- List of Awards & Nominations
takes 13 prizes out of 13 nominations at Quebec's Jutra Awards
gets Golden Reel in Canada
leads pack with 12 Genie Award nominations
C.R.A.Z.Y. sweeps the board at the Genies
has been awarded with Best Director, Best Script and Best
Art Direction at the 43rd Gijon Film Festival. It has also
been awarded by the Young Jury Prize for Best Feature Film.
2005 - City Award for Best Canadian Film
Film Festival SIGNIS Award: "C.R.A.Z.Y."
Selection- Singapore International Film Festival 2006
Director: Jean-Marc Vallée
Starring: Michel Côté, Marc-André
Grondin, Danielle Proulx, Émile Vallée
RunTime: 2 hrs 7 mins
Released By: Cathay-Keris Films & Lighthouse
Rating: M18 (Mature Theme)
Day: 15 June 2006
a story of two love affairs. A father's love for his five
sons. And one son's love for his father, a love so strong
it compels him to live a lie. That son is Zac Beaulieu, born
on the 25th of December 1960, different from all his brothers,
but desperate to fit in. During the next 20 years, life takes
Zac on a surprising and unexpected journey that ultimately
leads him to accept his true nature and, even more importantly,
leads his father to love him for who he really is. A mystical
fable about a modern-day Christ-like figure, "C.R.A.Z.Y"
exudes the beauty, the poetry and the madness of the human
spirit in all its contradictions.
strength in this movie lies in its portrayal of family ties.
You'd come to identify certain personae and certain attributes
that you're familiar with, like the doting mother who's fairly
oblivious to her child's naughty deeds, and always that pillar
of strength, the stern but fair figure that the father imposes,
yet the chum to the kids, and the various stereotypical siblings
like the strong jock, the studious geek and the rebellious
although this tale is about the Beaulieu family, the spotlight
is heavily focused on the relationships between Zacharie and
father Gervais, as well as Zach and his junkie brother Raymond.
Spanning over 20 years from the 60s to the 80s, the movie
showcases the trials and tribulations this family undergoes
during the period, while keeping its attention fixed intensely
on the main leads, because the central Zach character, is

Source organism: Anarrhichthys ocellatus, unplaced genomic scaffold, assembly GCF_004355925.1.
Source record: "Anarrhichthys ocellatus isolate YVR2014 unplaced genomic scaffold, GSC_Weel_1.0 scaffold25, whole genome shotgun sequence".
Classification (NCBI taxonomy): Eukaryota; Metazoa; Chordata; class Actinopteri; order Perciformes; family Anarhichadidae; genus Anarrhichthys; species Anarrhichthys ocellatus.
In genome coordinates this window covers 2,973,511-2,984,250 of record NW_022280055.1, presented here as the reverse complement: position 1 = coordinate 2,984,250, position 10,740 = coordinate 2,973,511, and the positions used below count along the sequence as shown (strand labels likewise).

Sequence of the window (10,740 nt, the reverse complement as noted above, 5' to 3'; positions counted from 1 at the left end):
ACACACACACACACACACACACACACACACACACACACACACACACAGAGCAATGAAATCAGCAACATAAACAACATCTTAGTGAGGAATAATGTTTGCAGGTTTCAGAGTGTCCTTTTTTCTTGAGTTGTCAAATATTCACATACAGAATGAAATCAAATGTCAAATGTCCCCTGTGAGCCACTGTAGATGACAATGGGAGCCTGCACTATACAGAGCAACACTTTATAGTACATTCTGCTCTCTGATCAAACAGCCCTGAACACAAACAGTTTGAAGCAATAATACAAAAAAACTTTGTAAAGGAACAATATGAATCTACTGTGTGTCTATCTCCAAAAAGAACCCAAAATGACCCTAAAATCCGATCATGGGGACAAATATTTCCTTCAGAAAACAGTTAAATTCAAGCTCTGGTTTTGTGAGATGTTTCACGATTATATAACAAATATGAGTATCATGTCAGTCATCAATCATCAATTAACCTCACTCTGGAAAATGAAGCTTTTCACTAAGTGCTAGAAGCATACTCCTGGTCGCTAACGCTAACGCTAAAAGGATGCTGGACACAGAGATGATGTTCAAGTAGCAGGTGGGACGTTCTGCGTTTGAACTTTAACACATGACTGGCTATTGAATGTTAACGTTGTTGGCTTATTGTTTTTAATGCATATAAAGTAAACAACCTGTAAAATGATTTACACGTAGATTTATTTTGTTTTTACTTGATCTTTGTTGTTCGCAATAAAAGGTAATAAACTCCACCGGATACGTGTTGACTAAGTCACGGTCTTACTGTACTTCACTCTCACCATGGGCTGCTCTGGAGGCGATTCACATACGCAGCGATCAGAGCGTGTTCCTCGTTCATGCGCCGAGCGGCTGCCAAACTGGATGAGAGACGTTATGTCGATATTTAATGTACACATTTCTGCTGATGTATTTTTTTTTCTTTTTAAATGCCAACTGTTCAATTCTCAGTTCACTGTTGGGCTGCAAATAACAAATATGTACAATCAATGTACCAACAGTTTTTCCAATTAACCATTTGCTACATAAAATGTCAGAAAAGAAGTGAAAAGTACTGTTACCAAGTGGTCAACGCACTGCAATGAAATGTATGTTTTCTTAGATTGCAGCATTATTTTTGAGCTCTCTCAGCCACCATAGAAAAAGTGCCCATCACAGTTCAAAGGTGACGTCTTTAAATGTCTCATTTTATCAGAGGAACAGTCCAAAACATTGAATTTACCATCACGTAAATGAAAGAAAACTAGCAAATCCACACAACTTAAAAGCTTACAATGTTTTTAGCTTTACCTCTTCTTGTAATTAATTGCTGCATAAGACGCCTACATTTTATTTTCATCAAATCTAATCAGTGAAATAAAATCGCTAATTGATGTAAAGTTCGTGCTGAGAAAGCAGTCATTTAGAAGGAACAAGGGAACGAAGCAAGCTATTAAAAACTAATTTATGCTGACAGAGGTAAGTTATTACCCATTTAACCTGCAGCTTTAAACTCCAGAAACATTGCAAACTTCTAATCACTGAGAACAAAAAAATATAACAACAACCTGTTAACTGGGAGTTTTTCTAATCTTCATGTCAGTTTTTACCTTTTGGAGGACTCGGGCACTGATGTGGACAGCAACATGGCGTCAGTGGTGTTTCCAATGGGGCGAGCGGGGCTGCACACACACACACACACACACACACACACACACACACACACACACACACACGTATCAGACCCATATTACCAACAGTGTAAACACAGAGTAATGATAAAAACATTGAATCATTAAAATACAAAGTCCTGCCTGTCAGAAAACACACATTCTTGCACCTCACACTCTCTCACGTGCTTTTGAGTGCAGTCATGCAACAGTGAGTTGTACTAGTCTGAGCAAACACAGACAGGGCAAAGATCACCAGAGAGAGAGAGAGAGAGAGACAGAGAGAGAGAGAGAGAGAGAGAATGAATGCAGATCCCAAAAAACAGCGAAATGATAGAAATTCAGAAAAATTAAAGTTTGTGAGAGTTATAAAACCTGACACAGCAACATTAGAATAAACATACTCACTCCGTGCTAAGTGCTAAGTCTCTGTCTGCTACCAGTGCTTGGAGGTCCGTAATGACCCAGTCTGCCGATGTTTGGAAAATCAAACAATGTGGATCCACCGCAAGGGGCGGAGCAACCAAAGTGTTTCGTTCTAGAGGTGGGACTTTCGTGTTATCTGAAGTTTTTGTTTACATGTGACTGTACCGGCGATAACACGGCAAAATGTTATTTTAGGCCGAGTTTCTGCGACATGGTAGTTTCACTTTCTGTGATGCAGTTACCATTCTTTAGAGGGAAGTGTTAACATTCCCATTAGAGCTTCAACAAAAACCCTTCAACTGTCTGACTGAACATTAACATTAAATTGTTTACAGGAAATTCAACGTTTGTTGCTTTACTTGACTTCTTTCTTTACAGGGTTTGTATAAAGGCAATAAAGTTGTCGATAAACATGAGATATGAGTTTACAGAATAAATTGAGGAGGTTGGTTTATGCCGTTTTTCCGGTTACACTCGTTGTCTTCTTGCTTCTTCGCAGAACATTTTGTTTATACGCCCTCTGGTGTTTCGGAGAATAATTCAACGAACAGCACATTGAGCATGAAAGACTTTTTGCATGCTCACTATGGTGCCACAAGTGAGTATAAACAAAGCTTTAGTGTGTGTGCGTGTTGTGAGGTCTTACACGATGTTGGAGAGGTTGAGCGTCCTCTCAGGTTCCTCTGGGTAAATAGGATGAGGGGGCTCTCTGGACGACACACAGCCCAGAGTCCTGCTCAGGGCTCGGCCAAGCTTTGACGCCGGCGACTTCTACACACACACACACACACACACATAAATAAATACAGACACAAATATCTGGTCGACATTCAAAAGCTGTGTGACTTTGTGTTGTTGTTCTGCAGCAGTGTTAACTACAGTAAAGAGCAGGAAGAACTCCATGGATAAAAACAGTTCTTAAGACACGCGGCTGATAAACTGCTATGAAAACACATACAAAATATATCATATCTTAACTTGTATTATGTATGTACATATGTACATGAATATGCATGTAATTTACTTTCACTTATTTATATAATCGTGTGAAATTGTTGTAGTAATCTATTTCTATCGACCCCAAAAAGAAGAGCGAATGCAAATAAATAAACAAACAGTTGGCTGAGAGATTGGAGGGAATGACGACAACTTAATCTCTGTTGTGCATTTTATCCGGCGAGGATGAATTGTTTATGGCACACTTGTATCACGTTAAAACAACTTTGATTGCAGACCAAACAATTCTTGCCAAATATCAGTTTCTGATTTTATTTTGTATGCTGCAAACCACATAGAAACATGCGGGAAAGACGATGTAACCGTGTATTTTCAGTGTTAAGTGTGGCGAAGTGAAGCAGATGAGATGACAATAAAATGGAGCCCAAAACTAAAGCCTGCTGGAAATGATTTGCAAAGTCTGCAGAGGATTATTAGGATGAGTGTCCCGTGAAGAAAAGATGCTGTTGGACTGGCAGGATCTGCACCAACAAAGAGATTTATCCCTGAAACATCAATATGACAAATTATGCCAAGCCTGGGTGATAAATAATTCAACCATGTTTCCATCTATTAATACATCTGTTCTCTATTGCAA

a peculiar one, one which has many facets that touches upon
the various relational dynamics within the family.
was born gifted, or so his mum would like to believe. Born
momentarily dead for 3 minutes on Christmas day and dropped
as a child, you'd expect him to be wounded, but exactly how?
We slowly discover that he's one sexually confused kid, and
having this moment of truth thrust upon his parents, changed
the dad-son relationship drastically. And it is indeed this
theme of probable homosexuality, that makes you wonder if
a parent can go from doting to unloving, and at the same time
grappling with the fact that the blood bonds which tie, still
remain. It is this dilemma and internal tussle, within Zach,
and within his parents, that make this movie so compelling
official Canadian entry for the Best Foreign Language Film
at the 2005 Academy Awards, this movie has loads of classical
pop tunes from the likes of The Rolling Stones, Pink Floyd,
and the unmistakable Crazy song from Patsy Cline. There are
plenty of references to pop culture of those days, and the
wardrobe department must have had their hands full in evolving
the characters' looks and outfits to reflect the times they're
in. The sets were meticulously created, which easily transported
you back in time.
were also many interesting styles and shots peppered throughout
the movie which made it very visually appealing, and jokes
which helped lighten the mood of this serious-at-times film.
While there were many sub-themes like sibling rivalry and
parental love explored, they contributed to the run time and
the movie's length was somewhat felt, especially the final
act. However, its length allowed for strong character acting
to permeate from all the lead casts, so though there were
scenes which could be shortened to provide an even better
pacing to the narrative, the upside is that it made for a
deeper understanding of the characters. In particular regard
are the actors who played Zach through the various ages, especially
Marc-André Grondin with his androgynous mannerisms,
and Michel Côté as the head of the Beaulieu household.
we journey with Zach in his period of self-discovery, and
his quest for forgiveness and acceptance, we'll learn if indeed
blood will be thicker than water.
powerful family drama exploring a dominant unconventional
Review by Stefan Shih